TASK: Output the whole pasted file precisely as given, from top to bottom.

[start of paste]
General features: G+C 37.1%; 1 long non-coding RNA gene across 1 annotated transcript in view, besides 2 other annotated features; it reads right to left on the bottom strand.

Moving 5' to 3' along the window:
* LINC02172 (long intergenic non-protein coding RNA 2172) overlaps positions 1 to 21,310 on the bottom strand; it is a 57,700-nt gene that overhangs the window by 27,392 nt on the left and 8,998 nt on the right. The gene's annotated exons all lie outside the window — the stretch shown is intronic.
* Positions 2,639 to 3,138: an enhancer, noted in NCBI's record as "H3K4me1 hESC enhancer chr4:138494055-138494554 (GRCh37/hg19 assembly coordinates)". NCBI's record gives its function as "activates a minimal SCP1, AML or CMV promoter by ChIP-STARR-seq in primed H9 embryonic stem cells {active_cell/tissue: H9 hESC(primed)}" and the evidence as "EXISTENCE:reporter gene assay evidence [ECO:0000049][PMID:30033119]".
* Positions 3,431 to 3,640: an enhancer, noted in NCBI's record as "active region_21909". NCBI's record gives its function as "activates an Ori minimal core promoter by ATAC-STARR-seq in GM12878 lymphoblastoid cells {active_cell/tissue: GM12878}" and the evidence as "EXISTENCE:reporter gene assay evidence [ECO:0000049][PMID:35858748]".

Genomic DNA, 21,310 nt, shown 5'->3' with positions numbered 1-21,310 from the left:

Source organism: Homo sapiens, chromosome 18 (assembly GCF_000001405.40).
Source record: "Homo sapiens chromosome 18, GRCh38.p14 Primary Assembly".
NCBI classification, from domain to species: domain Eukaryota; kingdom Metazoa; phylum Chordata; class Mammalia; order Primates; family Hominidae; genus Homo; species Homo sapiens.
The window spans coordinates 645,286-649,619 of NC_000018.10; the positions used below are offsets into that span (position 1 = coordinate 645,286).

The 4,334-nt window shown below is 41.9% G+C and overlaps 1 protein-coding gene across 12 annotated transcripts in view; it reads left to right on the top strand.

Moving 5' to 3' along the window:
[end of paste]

General features: G+C 37.1%; 1 long non-coding RNA gene across 1 annotated transcript in view, besides 2 other annotated features; it reads right to left on the bottom strand.

Moving 5' to 3' along the window:
* LINC02172 (long intergenic non-protein coding RNA 2172) overlaps positions 1 to 21,310 on the bottom strand; it is a 57,700-nt gene that overhangs the window by 27,392 nt on the left and 8,998 nt on the right. The gene's annotated exons all lie outside the window — the stretch shown is intronic.
* Positions 2,639 to 3,138: an enhancer, noted in NCBI's record as "H3K4me1 hESC enhancer chr4:138494055-138494554 (GRCh37/hg19 assembly coordinates)". NCBI's record gives its function as "activates a minimal SCP1, AML or CMV promoter by ChIP-STARR-seq in primed H9 embryonic stem cells {active_cell/tissue: H9 hESC(primed)}" and the evidence as "EXISTENCE:reporter gene assay evidence [ECO:0000049][PMID:30033119]".
* Positions 3,431 to 3,640: an enhancer, noted in NCBI's record as "active region_21909". NCBI's record gives its function as "activates an Ori minimal core promoter by ATAC-STARR-seq in GM12878 lymphoblastoid cells {active_cell/tissue: GM12878}" and the evidence as "EXISTENCE:reporter gene assay evidence [ECO:0000049][PMID:35858748]".

Genomic DNA, 21,310 nt, shown 5'->3' with positions numbered 1-21,310 from the left:

Source organism: Homo sapiens, chromosome 18 (assembly GCF_000001405.40).
Source record: "Homo sapiens chromosome 18, GRCh38.p14 Primary Assembly".
NCBI classification, from domain to species: domain Eukaryota; kingdom Metazoa; phylum Chordata; class Mammalia; order Primates; family Hominidae; genus Homo; species Homo sapiens.
The window spans coordinates 645,286-649,619 of NC_000018.10; the positions used below are offsets into that span (position 1 = coordinate 645,286).

The 4,334-nt window shown below is 41.9% G+C and overlaps 1 protein-coding gene across 12 annotated transcripts in view; it reads left to right on the top strand.

Moving 5' to 3' along the window: